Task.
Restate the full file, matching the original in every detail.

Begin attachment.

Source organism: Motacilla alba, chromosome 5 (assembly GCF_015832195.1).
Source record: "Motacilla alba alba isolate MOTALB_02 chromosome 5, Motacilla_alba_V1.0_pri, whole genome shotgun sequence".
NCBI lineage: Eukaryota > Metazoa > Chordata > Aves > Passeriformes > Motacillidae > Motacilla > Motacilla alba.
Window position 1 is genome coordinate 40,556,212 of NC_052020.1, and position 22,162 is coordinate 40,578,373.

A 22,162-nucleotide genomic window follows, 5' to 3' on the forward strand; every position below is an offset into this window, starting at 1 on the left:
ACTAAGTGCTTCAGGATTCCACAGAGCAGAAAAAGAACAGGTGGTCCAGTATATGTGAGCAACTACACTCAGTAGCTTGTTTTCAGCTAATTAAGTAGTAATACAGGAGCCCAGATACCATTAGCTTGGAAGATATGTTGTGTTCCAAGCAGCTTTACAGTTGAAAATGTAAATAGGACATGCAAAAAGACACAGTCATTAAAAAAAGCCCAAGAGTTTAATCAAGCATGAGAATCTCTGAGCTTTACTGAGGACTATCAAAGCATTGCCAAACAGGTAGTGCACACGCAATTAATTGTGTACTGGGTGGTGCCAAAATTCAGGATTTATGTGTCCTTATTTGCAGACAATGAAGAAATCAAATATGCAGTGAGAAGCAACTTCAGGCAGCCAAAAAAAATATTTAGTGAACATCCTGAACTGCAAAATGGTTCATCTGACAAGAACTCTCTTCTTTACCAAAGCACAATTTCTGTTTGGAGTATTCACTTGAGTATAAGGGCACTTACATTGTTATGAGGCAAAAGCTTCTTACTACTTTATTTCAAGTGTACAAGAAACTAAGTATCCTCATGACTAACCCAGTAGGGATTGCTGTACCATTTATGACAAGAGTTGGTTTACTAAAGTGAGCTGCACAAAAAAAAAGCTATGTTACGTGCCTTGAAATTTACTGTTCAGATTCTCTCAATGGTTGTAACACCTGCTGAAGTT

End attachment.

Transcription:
Source organism: Motacilla alba, chromosome 5 (assembly GCF_015832195.1).
Source record: "Motacilla alba alba isolate MOTALB_02 chromosome 5, Motacilla_alba_V1.0_pri, whole genome shotgun sequence".
NCBI lineage: Eukaryota > Metazoa > Chordata > Aves > Passeriformes > Motacillidae > Motacilla > Motacilla alba.
Window position 1 is genome coordinate 40,556,212 of NC_052020.1, and position 22,162 is coordinate 40,578,373.

A 22,162-nucleotide genomic window follows, 5' to 3' on the forward strand; every position below is an offset into this window, starting at 1 on the left:
ACTAAGTGCTTCAGGATTCCACAGAGCAGAAAAAGAACAGGTGGTCCAGTATATGTGAGCAACTACACTCAGTAGCTTGTTTTCAGCTAATTAAGTAGTAATACAGGAGCCCAGATACCATTAGCTTGGAAGATATGTTGTGTTCCAAGCAGCTTTACAGTTGAAAATGTAAATAGGACATGCAAAAAGACACAGTCATTAAAAAAAGCCCAAGAGTTTAATCAAGCATGAGAATCTCTGAGCTTTACTGAGGACTATCAAAGCATTGCCAAACAGGTAGTGCACACGCAATTAATTGTGTACTGGGTGGTGCCAAAATTCAGGATTTATGTGTCCTTATTTGCAGACAATGAAGAAATCAAATATGCAGTGAGAAGCAACTTCAGGCAGCCAAAAAAAATATTTAGTGAACATCCTGAACTGCAAAATGGTTCATCTGACAAGAACTCTCTTCTTTACCAAAGCACAATTTCTGTTTGGAGTATTCACTTGAGTATAAGGGCACTTACATTGTTATGAGGCAAAAGCTTCTTACTACTTTATTTCAAGTGTACAAGAAACTAAGTATCCTCATGACTAACCCAGTAGGGATTGCTGTACCATTTATGACAAGAGTTGGTTTACTAAAGTGAGCTGCACAAAAAAAAAGCTATGTTACGTGCCTTGAAATTTACTGTTCAGATTCTCTCAATGGTTGTAACACCTGCTGAAGTT